Is There a Time to Kill?

Christianity in a World Full of War

“When I think of a soldier fulfilling his office by punishing the wicked, killing the wicked, and creating so much misery, it seems an un-Christian work completely contrary to Christian love. But when I think how it protects the good and keeps and preserves wife and child, house and farm, property, and honor and peace, then I see how precious and godly this work is.” – Martin Luther

Memorial Day is always a bit of an odd holiday. On the one hand, it’s just another day off. Maybe we’ll go to a parade or watch a war movie, but mostly we end up grilling burgers to celebrate the beginning of summer. On the other hand, it’s supposed to be a sacred day, even a morbid day, a day when we remember the honored dead, those who’ve made the ultimate sacrifice for God and country.

This ambivalence is telling. What do we really think about war? Consistently, the military is the most admired national institution in the land, but how much do we think about what they do? We honor those who’ve died for us, but what about those who’ve killed for us? Do God and country pull us in two directions here?

In twenty centuries of Christian thought, few issues have caused more contention than this. Our own founder, Chuck Colson, commented on it many times, both by video and text. We think of Christianity as the religion of the Prince of Peace, yet the Bible is full of bloodshed from Genesis to Revelation. How do we connect the holy wars of the Old Testament with the “turn the other cheek” of the New? How do we reconcile the gentle Jesus of Palm Sunday, coming to Jerusalem on a colt, with warrior Jesus of Revelation, riding in with blood-spattered robes?

This is not an easy question to answer. At its “best,” like what you’d find in naval war or battles far into the desert, where there’s no one around but adult males, all in uniform and under arms, we’re still dealing with human beings using their wonderful gifts from their Creator to smash, burn, cut, or disintegrate one another. More often, however, battles are not removed from bystanders but are in the thick of things, involving the slaughter of non-combatants, rape, murder, and general mayhem. Few outside the gates of hell would look at the carnage of war and smile approvingly.

What’s a Christian to think? Over the years we’ve come up with several ways of looking at this, which, according to scholar Daniel Heimbach, generally fall into three categories: Pacifism, Holy War, and Just War. Even then, it gets confusing. Many erstwhile pacifists can slip into Just War thought when faced with the horrors of slavery or the terrors of Nazism. Many Just War folks become de facto pacifists when they raise the bar so high that no war ends up being just. And all of us can slip into the madness of Holy War when vengeance becomes paramount in our eyes.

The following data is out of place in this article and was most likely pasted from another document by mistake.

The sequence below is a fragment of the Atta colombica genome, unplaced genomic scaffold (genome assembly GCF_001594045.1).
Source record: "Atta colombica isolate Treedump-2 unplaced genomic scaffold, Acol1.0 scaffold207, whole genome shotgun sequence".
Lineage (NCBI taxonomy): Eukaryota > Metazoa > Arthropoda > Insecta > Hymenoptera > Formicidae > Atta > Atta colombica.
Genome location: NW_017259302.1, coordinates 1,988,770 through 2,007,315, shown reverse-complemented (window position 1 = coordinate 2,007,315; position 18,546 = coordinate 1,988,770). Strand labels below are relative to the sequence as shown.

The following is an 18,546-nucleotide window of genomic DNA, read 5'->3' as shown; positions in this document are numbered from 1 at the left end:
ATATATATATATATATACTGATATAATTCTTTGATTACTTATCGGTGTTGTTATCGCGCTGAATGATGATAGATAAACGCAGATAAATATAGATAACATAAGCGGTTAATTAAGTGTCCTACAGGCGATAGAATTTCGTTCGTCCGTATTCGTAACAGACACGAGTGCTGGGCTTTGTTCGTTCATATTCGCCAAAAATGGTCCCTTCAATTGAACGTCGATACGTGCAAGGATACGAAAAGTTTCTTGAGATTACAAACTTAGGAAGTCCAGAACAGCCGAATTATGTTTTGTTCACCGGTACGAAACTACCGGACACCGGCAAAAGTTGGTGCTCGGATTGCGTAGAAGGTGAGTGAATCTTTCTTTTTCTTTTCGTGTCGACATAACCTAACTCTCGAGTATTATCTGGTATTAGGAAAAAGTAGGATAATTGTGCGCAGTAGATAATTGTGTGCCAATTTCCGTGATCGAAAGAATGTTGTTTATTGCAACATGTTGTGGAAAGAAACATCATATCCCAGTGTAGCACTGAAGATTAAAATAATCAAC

Broadly speaking, Pacifism is the idea that there is never a time to kill. Some pacifists will allow that the secular state may use violence, but they would insist that Christians are never to take part in such actions. Others will say that “Thou shalt not kill” and “Turn the other cheek” preclude any moral use of lethal force at all. As one bumper sticker put it, “When Jesus said, ‘Love your neighbor,’ I’m pretty sure he meant don’t kill them.”

Now, Pacifism can claim the longest formal pedigree. As soon as Christians in the Early Church began writing about the issue, they condemned those Christians who were in the Roman army. For Church Fathers like Tertullian, Origen, and Lactantius, the idea of a Christian soldier was a contradiction in terms. Of course, there’s a Catch-22 with this: for them to be able to critique such Christians for being in the army, this entails that there were Christians in the army who perhaps did not share their opinion.

If Pacifism is the anti-war school in the church, Holy War is its polar opposite. It is the idea that not only are there times when force is a moral necessity, but that war can in fact be a positive good. Some advocates went so far as to say that killing in the name of God offered to the warrior forgiveness for sins and even salvation. As a Christian concept, it is a bit of an oddity. While it could find some support in the wars of ancient Israel, it has rarely been held as the formal position of any church institution. In the AD 800s there were a few popes who suggested that dying in a war for the church granted forgiveness, and in 1095 Urban II inspired 100,000 Western Europeans to counterattack Turkish advances in the Middle East with the promise of heaven for those “taking the cross” and trying to retake Jerusalem.